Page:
50. That’s what commies do. When they get hungry, they just start eating their own.

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  51. It won”t be long before, what used to be considered news, is unrecognizable. What was done to McNeil is no different than what the Times has done to Donald Trump for 4 years. If they are truly beyond the point of turning back, it won’t be long before the woke folk are going after Biden people and Biden. No one is safe.

    1. The Red Guards never went after Mao.
      These woke pukes are being used to terrify and humiliate the outer party members into compliance. If any of them get too close to the actual powers-that-be, they’ll get stomped on.
      That’s not to say that Biden has any genuine power, but he is their avatar.

      1. Oh, I won’t be surprised if they put Biden down, and then hysterically try to blame it on “those about which something must be done”.

        (You know-unwoke white people, what’s left of the Republicans and Asians who haven’t bent the knee properly.)

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  53. At some point in the relatively near future, the word “n-word” will also become radioactive no matter the intent.

    1. Tell that to Morgan Wallen. His album sales are going through the roof since he got busted for using it.

      https://www.nydailynews.com/snyde/ny-morgan-wallen-streams-sales-up-n-word-20210206-76vbnpipezan5chzisxdbhavj4-story.html

      It’s nice to know the invisible hand is finally giving the Enlighted™ the invisible finger.

      1. That’s nothing. If he were black – or if he were Cypress Hill – he’d be able to use the word *in his actual songs.*

  54. NYT will crumble because it gives in to the demands of its millennial “journalists”.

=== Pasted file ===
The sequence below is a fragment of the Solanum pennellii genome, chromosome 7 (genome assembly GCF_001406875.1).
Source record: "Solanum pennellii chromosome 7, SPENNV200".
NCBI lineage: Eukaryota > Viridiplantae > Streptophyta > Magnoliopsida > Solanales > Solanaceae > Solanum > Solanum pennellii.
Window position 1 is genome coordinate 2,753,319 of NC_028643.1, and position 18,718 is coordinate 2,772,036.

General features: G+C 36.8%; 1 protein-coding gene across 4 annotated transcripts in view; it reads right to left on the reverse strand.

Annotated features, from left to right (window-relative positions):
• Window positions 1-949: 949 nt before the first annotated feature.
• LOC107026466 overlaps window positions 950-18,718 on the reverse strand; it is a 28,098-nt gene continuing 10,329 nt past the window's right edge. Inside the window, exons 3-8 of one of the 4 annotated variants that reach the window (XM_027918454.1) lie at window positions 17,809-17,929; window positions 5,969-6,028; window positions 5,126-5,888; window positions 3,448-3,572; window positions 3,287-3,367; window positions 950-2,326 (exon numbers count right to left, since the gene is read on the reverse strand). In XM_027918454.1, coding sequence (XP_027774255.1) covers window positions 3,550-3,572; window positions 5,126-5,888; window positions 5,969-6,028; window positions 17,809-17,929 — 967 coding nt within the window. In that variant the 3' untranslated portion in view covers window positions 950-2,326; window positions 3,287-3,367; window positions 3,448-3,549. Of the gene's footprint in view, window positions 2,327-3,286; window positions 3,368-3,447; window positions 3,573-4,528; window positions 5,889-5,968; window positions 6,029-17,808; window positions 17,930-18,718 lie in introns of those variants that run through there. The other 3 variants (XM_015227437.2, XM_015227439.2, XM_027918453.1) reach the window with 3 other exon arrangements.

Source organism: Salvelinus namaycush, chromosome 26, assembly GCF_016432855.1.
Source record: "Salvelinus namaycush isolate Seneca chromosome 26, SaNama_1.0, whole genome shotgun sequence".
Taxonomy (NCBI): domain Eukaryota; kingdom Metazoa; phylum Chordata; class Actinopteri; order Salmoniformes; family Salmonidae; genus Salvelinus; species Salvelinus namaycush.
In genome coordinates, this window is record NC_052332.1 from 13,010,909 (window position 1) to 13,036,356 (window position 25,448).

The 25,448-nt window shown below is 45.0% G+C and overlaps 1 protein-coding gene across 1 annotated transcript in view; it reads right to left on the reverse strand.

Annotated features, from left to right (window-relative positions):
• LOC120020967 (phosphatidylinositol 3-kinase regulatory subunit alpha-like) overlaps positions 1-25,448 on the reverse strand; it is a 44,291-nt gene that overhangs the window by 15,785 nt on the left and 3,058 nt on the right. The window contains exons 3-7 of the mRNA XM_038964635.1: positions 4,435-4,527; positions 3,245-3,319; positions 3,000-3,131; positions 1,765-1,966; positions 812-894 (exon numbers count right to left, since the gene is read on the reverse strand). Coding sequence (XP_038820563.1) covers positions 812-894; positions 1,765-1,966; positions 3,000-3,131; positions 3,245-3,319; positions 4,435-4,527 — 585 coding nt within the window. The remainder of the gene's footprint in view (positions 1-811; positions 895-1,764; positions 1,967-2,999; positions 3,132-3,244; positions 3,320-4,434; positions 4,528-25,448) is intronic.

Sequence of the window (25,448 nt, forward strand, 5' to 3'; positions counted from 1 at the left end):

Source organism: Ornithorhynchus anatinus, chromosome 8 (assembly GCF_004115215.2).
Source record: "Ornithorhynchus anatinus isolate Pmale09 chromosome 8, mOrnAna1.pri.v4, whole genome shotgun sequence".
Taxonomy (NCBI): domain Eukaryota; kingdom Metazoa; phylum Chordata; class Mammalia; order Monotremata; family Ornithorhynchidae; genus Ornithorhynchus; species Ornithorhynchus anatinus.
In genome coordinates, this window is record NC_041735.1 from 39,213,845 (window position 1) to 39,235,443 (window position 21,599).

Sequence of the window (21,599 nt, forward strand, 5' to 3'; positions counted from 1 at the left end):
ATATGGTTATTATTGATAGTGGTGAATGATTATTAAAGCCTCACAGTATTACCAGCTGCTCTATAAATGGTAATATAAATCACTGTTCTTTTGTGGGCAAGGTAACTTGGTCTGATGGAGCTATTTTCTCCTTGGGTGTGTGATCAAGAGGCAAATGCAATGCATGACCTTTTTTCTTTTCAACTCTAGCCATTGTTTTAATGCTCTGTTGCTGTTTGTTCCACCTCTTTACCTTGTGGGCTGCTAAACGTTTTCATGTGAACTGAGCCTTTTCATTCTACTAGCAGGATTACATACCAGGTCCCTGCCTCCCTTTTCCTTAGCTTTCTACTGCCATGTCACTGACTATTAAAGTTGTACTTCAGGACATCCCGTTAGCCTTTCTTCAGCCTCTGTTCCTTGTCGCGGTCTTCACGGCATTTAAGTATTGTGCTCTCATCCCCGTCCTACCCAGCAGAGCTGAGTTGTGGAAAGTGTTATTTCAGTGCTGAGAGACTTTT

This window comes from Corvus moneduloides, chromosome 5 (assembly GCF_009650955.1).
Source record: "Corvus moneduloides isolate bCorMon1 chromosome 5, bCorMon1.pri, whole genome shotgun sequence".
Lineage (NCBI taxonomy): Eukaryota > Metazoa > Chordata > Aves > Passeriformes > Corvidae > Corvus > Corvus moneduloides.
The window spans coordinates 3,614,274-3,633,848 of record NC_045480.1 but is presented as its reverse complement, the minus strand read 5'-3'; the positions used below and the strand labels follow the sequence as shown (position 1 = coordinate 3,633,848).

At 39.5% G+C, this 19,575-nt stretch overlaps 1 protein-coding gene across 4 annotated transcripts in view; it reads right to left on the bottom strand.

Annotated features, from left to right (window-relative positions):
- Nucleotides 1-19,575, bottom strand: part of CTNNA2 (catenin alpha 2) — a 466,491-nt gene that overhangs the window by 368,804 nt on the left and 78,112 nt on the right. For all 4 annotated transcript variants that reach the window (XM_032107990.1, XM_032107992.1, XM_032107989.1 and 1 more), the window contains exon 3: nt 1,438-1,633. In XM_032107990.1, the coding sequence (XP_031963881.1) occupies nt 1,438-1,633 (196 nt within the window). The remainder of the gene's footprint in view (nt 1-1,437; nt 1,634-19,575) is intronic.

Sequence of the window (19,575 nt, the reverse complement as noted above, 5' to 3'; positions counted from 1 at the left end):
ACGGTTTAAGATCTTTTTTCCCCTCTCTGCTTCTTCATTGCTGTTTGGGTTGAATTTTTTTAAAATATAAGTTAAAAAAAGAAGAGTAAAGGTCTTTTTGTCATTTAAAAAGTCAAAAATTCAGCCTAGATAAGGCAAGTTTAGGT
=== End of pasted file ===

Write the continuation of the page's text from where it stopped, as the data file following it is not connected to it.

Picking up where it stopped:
1. Perhaps they’ll simply change their business model to target rich and influential progressives and tell them what they should be thinking about, and how they should think about it.

  55. That’s certainly a big tent of woke hostility and intolerance the NYT has assembled. But as a longtime reader it has less to do with race than misandry and manhating. The NYT has been home to entrenched manhaters for some time, in their Style, Book Review and Op Ed sections. Since it got rid of the Education, Religion and Environment Desks a few years back to pour more resources into feminist content, anti-male fervor has become an editorial policy in all sections, and much rewarded. Established manhaters like Jessica Bennet, Claire Cain Miller, Lisa Lerer, Jessica Gross and Bryce Covert et al have free reign to weaponize their content againt men.

    The latest purges mostly have to do with getting rid of men in the newsroom so women can take over. Race is a third rail right now that feminists at the NYT exploit to target and take out mostly men, but woe be the woman who doesn’t agree with their feminist rage. As they gain more power reporting increasingly targets men who disagree in any way with their feminist narrative. The NYT’s #Metoo harrassment campaign is familiar to most but those at the Capitol during the riot are learning this the hard way as NYT feminists use that event as a pretense while they analyze cell data to identify and smear men who have challenged feminism online in any way.

    The short lived men in management who remain have no backbone to deal with that. Expect more of the same to come.

  56. Whatever this article said, I guarantee Greenwald said it better.

  57. The mere mention a certain words, even mentioning these words as words to avoid or that they are unacceptable is enough to trigger these over sensitive woke leftists.

    The entire construct of race or racial identity is idiotic. What constitutes being one race versus another. If one drop is enough then I’m everything. People are people and we come in all hues.

    I would push for the complete elimination identifying race from all government forms. I’m conflicted every time I encounter this on a government form.

    1. You racist! You are trying to deny oppressed people from their rights to special recognition and reward!

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  59. Turning the Times into a tampon, one act of outrage theater at a time.

    1. By all means, let them; as Napoleon put it, “never interrupt your enemy while he is making a mistake.”